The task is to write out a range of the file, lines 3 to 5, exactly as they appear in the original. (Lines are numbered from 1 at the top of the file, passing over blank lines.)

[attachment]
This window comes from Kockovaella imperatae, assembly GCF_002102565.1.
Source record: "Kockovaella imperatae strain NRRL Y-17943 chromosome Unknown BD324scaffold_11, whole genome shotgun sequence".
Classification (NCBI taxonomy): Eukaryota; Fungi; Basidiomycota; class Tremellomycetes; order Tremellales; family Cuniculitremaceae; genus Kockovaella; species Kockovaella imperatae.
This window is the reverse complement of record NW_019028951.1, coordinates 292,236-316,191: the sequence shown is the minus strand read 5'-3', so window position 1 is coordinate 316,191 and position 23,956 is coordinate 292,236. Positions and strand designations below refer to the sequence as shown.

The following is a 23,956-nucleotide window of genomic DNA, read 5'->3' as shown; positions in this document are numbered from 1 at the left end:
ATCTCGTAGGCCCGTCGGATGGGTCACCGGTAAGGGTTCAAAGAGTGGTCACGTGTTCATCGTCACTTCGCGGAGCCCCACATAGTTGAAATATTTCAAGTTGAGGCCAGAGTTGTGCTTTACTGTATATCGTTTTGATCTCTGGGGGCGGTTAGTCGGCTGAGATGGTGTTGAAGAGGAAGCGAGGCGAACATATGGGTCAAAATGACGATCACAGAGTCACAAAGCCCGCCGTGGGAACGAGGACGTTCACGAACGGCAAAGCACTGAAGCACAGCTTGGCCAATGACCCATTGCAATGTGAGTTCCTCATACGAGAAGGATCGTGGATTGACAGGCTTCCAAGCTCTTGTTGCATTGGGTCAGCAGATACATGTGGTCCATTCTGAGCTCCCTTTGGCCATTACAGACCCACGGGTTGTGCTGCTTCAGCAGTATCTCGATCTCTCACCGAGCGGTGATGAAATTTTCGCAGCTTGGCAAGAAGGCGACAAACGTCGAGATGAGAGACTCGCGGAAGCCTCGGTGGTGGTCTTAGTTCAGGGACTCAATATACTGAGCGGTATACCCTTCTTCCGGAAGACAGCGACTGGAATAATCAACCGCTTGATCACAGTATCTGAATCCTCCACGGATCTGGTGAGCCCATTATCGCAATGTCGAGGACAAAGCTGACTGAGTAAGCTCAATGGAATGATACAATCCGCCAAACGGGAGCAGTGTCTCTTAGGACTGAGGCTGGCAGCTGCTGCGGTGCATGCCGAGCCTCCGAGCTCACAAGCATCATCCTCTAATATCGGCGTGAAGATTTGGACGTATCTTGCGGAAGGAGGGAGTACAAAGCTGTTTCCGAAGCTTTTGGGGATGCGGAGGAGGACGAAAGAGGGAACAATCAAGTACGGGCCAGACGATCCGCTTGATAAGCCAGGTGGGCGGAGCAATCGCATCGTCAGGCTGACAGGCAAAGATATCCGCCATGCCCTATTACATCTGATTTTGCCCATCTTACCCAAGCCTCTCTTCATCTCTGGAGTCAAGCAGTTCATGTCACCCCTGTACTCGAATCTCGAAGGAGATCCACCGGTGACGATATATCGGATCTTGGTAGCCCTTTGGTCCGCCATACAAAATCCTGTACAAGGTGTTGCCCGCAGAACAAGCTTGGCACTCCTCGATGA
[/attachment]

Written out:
Classification (NCBI taxonomy): Eukaryota; Fungi; Basidiomycota; class Tremellomycetes; order Tremellales; family Cuniculitremaceae; genus Kockovaella; species Kockovaella imperatae.
This window is the reverse complement of record NW_019028951.1, coordinates 292,236-316,191: the sequence shown is the minus strand read 5'-3', so window position 1 is coordinate 316,191 and position 23,956 is coordinate 292,236. Positions and strand designations below refer to the sequence as shown.

The following is a 23,956-nucleotide window of genomic DNA, read 5'->3' as shown; positions in this document are numbered from 1 at the left end: